No bitter pill - docs learn to prescribe veggies too

WASHINGTON • Eating well can help prevent chronic conditions including heart disease, diabetes and obesity. So why aren't more doctors prescribing broccoli and flaxseed?

Despite the wealth of research linking nutritious diets to disease prevention, food receives little attention in most physicians' practices.

But a shift is slowly happening, doctors say. More are recognising the link between food and health and advancing their nutrition knowledge to provide better patient care.

The National Academies of Science recommend a minimum of 25 hours of nutrition education for medical students, but a study last year showed 71 per cent of medical schools failed to meet that goal.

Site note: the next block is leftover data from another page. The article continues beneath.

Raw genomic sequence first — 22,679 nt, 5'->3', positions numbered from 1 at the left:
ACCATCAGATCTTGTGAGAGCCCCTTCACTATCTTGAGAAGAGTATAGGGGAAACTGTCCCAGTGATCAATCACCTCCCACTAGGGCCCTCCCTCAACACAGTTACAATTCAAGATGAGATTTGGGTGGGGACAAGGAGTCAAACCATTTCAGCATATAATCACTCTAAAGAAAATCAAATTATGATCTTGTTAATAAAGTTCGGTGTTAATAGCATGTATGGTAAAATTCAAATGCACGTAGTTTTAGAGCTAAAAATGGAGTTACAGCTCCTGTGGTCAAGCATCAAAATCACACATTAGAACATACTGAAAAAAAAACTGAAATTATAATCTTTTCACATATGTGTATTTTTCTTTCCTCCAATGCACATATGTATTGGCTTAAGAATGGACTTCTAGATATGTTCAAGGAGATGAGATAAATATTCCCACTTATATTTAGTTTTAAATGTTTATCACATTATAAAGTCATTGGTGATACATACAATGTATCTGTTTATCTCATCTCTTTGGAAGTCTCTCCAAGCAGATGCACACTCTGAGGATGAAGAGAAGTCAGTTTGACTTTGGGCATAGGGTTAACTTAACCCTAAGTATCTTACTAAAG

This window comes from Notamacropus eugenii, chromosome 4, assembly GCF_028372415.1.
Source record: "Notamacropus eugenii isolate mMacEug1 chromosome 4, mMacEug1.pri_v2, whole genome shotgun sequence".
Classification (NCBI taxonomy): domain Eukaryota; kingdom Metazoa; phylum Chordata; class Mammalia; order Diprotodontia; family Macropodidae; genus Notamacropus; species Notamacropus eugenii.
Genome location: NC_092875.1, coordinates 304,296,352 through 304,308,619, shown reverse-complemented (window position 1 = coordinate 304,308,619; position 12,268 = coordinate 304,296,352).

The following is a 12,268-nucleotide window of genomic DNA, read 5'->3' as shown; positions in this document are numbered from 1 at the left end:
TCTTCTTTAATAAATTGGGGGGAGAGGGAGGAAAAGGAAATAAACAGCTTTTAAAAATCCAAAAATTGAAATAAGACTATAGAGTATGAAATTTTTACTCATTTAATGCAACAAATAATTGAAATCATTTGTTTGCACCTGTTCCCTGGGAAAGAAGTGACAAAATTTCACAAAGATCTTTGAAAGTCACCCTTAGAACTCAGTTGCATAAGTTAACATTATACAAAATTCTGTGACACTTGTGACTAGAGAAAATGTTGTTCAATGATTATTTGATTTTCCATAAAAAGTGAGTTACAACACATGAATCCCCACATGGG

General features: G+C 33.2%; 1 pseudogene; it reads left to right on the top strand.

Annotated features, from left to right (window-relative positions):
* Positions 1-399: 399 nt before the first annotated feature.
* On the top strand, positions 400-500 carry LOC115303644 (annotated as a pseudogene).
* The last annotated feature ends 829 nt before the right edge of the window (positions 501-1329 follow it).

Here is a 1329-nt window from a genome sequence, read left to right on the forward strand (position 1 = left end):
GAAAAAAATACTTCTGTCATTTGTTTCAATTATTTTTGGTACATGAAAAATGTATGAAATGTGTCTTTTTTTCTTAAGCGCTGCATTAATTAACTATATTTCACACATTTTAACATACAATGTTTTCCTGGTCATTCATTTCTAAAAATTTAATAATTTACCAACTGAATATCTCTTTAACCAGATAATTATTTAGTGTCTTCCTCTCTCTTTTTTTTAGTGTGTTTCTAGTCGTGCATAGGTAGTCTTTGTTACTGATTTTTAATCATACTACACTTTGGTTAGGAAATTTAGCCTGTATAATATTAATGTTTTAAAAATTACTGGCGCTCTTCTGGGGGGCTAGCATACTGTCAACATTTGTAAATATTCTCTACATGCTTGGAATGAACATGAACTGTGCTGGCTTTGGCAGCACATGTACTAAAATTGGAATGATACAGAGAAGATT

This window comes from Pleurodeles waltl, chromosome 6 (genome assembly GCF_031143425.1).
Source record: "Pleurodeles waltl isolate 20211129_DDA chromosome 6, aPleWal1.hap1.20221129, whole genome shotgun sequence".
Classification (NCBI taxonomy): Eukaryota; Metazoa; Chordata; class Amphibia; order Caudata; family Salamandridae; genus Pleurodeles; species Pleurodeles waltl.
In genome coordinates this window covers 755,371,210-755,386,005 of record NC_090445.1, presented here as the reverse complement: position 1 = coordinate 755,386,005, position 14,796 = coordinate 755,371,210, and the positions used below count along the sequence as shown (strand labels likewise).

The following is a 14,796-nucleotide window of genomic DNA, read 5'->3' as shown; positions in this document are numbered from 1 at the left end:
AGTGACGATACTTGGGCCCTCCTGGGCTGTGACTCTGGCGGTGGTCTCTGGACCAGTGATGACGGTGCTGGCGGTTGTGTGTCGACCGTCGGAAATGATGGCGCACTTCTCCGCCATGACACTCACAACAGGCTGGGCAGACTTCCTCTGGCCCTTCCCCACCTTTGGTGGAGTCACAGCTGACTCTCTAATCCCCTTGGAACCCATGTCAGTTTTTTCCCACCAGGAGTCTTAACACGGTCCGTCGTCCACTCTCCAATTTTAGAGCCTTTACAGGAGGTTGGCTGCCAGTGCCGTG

"Food touches our patients in so many conditions - diabetes, celiac disease, food allergies, high blood pressure - we need more education about food and nutrition so we can be better physicians," says Tulane University School of Medicine's associate dean for clinical services Timothy Harlan.


A version of this article appeared in the print edition of The Straits Times on August 06, 2016, with the headline 'No bitter pill - docs learn to prescribe veggies too'. Print Edition | Subscribe